'Sick' of modern technology, 89-yr-old ecologist ends life
The retired teacher from Sussex said, 'They say adapt or die. At my age, I feel that I can't adapt'
Berne: A retired art teacher has ended her life at the Dignitas clinic in Switzerland after becoming increasingly disillusioned with modern life.
A grave disconnect: The woman was concerned that ‘so many people spend their lives sitting in front of a computer’. Pic/Thinkstock
In an interview before her death, the 89-year-old environmentalist from Sussex, said she felt technology had taken the humanity out of social interaction.
Anne, who asked to be referred to only by her first name, also said she was worried about the damage being inflicted on the planet through overcrowding and pollution.
Despite being neither terminally ill nor seriously handicapped, the former electrician with the Royal Navy said she wanted to take her own life.
Speaking to The Sunday Times, she asked. ‘Why do so many people spend their lives sitting in front of a computer or television?’
‘I have never had a television, I have only had a radio ... People are becoming more and more remote ... We are becoming robots. It is this lack of humanity.’
She added, “I find myself swimming against the current, and you can't do that. If you can't join them, get off. They say adapt or die. At my age, I feel that I can’t adapt.”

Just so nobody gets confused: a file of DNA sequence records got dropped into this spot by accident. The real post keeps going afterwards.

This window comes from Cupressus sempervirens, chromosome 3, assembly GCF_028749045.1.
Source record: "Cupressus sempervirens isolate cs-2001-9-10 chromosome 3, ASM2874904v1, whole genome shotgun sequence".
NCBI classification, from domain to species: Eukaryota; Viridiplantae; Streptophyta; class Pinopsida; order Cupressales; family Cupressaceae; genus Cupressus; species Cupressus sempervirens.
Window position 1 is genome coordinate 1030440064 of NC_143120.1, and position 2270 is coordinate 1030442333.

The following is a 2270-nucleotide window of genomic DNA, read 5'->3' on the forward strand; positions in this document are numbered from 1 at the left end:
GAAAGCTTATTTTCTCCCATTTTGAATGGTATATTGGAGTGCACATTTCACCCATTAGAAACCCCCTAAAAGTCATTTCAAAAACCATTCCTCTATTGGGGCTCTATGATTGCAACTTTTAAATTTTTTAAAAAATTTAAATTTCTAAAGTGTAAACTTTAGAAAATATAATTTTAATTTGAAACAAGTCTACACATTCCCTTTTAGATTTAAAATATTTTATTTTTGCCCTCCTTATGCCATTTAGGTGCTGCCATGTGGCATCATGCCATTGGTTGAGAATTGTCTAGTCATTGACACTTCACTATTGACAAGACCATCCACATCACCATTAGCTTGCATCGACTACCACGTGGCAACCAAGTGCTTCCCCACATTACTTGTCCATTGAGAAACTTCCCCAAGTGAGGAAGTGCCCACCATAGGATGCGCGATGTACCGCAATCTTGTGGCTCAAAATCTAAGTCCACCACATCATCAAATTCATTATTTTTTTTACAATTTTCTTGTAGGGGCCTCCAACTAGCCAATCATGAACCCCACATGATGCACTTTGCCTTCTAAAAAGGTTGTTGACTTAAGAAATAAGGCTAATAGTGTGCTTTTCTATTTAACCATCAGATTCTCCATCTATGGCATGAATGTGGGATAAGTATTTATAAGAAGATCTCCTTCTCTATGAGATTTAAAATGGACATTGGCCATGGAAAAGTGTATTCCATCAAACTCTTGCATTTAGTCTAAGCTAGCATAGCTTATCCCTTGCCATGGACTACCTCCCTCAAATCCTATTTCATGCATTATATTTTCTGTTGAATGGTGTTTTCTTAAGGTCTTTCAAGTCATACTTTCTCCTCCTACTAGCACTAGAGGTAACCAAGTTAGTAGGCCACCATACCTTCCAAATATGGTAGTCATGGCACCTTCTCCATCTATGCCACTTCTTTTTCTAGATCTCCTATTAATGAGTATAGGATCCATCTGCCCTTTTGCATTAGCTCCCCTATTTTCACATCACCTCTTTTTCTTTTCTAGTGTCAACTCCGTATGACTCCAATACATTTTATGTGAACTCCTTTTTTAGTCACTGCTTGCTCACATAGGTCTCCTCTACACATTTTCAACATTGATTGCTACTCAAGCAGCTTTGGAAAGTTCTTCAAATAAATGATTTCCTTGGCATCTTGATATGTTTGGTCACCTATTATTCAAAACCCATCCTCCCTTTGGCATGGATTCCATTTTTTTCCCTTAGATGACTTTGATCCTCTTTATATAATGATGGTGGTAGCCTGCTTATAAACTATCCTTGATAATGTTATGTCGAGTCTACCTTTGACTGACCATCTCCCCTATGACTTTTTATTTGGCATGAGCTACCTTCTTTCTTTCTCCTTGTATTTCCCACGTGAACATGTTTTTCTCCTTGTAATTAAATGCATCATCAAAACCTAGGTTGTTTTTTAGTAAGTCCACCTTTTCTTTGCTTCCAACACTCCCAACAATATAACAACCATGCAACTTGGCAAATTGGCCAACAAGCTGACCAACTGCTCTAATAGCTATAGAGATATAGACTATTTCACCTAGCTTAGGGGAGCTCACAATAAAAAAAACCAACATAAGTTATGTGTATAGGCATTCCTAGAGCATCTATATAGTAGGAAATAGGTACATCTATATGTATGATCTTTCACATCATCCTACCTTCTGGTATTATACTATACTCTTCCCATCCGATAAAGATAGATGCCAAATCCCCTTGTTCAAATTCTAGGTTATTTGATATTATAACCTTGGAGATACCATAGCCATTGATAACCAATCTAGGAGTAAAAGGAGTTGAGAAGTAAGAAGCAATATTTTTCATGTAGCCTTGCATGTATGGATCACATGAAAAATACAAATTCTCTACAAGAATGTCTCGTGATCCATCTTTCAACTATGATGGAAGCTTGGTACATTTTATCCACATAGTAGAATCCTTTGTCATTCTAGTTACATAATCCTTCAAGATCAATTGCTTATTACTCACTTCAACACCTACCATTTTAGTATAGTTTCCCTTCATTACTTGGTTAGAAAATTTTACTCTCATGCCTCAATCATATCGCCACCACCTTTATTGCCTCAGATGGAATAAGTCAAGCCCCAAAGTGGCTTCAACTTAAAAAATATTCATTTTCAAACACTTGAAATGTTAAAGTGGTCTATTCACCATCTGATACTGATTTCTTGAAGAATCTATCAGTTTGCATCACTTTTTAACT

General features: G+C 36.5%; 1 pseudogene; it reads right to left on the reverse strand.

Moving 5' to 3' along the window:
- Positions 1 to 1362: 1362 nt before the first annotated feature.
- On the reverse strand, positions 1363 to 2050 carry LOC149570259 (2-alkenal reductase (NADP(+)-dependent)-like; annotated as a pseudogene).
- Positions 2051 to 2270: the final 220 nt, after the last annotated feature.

The pensioner said she had suffered from ill-health in recent years and was worried that further deterioration might result in her going into a nursing home.
She also told how she spent 11 days in hospital last year and feared returning there. While euthanasia is prohibited in Switzerland, assisted suicide is legal if no selfish interests are involved. The issue of assisted suicide, highlighted in recent years by a number of celebrities and high-profile cases, is highly controversial.
In August 2012, Tony Nicklinson, a sufferer of ‘locked-in’ syndrome, was told by a judge he could not choose to end his life with a doctor’s help. Following the trial, Nicklinson, who died six days later after refusing food, said he had been condemned by the law to ‘a life of increasing indignity and misery.’
200 Number of Britons who have ended their life at Dignitas since 1998
Researchers have found women, highly educated, divorced and rich people are more likely to die from assisted suicide.
A study in Switzerland, found that of people helped by right-to-die organisations such as Dignitas, around 16% did not register an underlying cause, indicating that an increasing number of people may simply becoming ‘weary of life’.
Last month, UK MPs backed a new legislation on assisted suicide which will be put before Parliament in the next four months. Lord Falconer’s Bill would allow doctors to help terminally ill people to die to relieve their suffering.